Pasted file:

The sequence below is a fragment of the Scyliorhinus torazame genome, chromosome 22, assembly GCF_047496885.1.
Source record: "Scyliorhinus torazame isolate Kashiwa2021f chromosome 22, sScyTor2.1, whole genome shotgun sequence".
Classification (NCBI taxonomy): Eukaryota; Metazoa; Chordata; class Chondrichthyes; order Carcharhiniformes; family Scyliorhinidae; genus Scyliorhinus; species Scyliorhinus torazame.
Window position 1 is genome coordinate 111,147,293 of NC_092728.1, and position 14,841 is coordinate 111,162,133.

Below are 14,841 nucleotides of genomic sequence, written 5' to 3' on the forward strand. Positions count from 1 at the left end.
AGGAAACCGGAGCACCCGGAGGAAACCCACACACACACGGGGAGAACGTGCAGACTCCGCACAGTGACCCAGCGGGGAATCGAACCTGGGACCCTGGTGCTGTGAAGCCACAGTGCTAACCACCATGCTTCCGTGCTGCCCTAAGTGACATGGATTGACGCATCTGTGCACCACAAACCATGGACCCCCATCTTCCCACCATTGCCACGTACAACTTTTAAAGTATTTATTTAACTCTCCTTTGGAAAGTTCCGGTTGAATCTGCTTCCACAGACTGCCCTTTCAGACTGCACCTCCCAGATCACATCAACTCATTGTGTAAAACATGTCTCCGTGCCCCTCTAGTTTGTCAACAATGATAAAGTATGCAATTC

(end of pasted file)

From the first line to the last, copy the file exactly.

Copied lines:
The sequence below is a fragment of the Scyliorhinus torazame genome, chromosome 22, assembly GCF_047496885.1.
Source record: "Scyliorhinus torazame isolate Kashiwa2021f chromosome 22, sScyTor2.1, whole genome shotgun sequence".
Classification (NCBI taxonomy): Eukaryota; Metazoa; Chordata; class Chondrichthyes; order Carcharhiniformes; family Scyliorhinidae; genus Scyliorhinus; species Scyliorhinus torazame.
Window position 1 is genome coordinate 111,147,293 of NC_092728.1, and position 14,841 is coordinate 111,162,133.

Below are 14,841 nucleotides of genomic sequence, written 5' to 3' on the forward strand. Positions count from 1 at the left end.
AGGAAACCGGAGCACCCGGAGGAAACCCACACACACACGGGGAGAACGTGCAGACTCCGCACAGTGACCCAGCGGGGAATCGAACCTGGGACCCTGGTGCTGTGAAGCCACAGTGCTAACCACCATGCTTCCGTGCTGCCCTAAGTGACATGGATTGACGCATCTGTGCACCACAAACCATGGACCCCCATCTTCCCACCATTGCCACGTACAACTTTTAAAGTATTTATTTAACTCTCCTTTGGAAAGTTCCGGTTGAATCTGCTTCCACAGACTGCCCTTTCAGACTGCACCTCCCAGATCACATCAACTCATTGTGTAAAACATGTCTCCGTGCCCCTCTAGTTTGTCAACAATGATAAAGTATGCAATTC